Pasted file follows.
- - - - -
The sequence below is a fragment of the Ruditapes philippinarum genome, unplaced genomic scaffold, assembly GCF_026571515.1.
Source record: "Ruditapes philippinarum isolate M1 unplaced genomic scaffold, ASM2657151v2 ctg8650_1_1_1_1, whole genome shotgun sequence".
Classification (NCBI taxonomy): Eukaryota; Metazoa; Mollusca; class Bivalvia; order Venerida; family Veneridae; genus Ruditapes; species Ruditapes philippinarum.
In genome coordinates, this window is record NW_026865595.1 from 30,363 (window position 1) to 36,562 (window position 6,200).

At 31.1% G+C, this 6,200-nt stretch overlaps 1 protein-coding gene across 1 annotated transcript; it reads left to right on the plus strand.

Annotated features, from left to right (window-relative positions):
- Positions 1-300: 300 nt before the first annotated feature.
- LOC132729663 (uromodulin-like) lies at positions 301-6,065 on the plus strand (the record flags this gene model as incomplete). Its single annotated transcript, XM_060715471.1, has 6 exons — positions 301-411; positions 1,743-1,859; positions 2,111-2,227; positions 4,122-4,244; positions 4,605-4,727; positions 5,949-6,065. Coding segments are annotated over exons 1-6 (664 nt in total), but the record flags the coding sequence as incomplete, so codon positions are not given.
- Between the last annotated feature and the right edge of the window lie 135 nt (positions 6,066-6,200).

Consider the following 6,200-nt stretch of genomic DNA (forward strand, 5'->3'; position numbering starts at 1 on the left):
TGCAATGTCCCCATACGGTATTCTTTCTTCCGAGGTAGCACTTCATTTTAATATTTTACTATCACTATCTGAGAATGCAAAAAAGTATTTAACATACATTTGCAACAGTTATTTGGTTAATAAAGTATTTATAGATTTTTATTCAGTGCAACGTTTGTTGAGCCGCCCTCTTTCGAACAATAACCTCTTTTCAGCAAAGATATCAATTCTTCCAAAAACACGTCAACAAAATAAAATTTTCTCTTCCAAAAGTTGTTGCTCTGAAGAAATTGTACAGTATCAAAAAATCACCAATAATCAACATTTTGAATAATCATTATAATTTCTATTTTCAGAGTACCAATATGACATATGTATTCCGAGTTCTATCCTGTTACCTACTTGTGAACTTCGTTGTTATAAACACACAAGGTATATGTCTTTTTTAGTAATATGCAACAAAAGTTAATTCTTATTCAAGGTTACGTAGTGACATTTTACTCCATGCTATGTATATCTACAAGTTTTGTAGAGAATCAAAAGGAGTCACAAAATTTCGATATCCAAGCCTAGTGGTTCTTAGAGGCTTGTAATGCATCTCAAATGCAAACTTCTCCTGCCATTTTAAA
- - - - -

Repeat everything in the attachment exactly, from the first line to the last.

The sequence below is a fragment of the Ruditapes philippinarum genome, unplaced genomic scaffold, assembly GCF_026571515.1.
Source record: "Ruditapes philippinarum isolate M1 unplaced genomic scaffold, ASM2657151v2 ctg8650_1_1_1_1, whole genome shotgun sequence".
Classification (NCBI taxonomy): Eukaryota; Metazoa; Mollusca; class Bivalvia; order Venerida; family Veneridae; genus Ruditapes; species Ruditapes philippinarum.
In genome coordinates, this window is record NW_026865595.1 from 30,363 (window position 1) to 36,562 (window position 6,200).

At 31.1% G+C, this 6,200-nt stretch overlaps 1 protein-coding gene across 1 annotated transcript; it reads left to right on the plus strand.

Annotated features, from left to right (window-relative positions):
- Positions 1-300: 300 nt before the first annotated feature.
- LOC132729663 (uromodulin-like) lies at positions 301-6,065 on the plus strand (the record flags this gene model as incomplete). Its single annotated transcript, XM_060715471.1, has 6 exons — positions 301-411; positions 1,743-1,859; positions 2,111-2,227; positions 4,122-4,244; positions 4,605-4,727; positions 5,949-6,065. Coding segments are annotated over exons 1-6 (664 nt in total), but the record flags the coding sequence as incomplete, so codon positions are not given.
- Between the last annotated feature and the right edge of the window lie 135 nt (positions 6,066-6,200).

Consider the following 6,200-nt stretch of genomic DNA (forward strand, 5'->3'; position numbering starts at 1 on the left):
TGCAATGTCCCCATACGGTATTCTTTCTTCCGAGGTAGCACTTCATTTTAATATTTTACTATCACTATCTGAGAATGCAAAAAAGTATTTAACATACATTTGCAACAGTTATTTGGTTAATAAAGTATTTATAGATTTTTATTCAGTGCAACGTTTGTTGAGCCGCCCTCTTTCGAACAATAACCTCTTTTCAGCAAAGATATCAATTCTTCCAAAAACACGTCAACAAAATAAAATTTTCTCTTCCAAAAGTTGTTGCTCTGAAGAAATTGTACAGTATCAAAAAATCACCAATAATCAACATTTTGAATAATCATTATAATTTCTATTTTCAGAGTACCAATATGACATATGTATTCCGAGTTCTATCCTGTTACCTACTTGTGAACTTCGTTGTTATAAACACACAAGGTATATGTCTTTTTTAGTAATATGCAACAAAAGTTAATTCTTATTCAAGGTTACGTAGTGACATTTTACTCCATGCTATGTATATCTACAAGTTTTGTAGAGAATCAAAAGGAGTCACAAAATTTCGATATCCAAGCCTAGTGGTTCTTAGAGGCTTGTAATGCATCTCAAATGCAAACTTCTCCTGCCATTTTAAA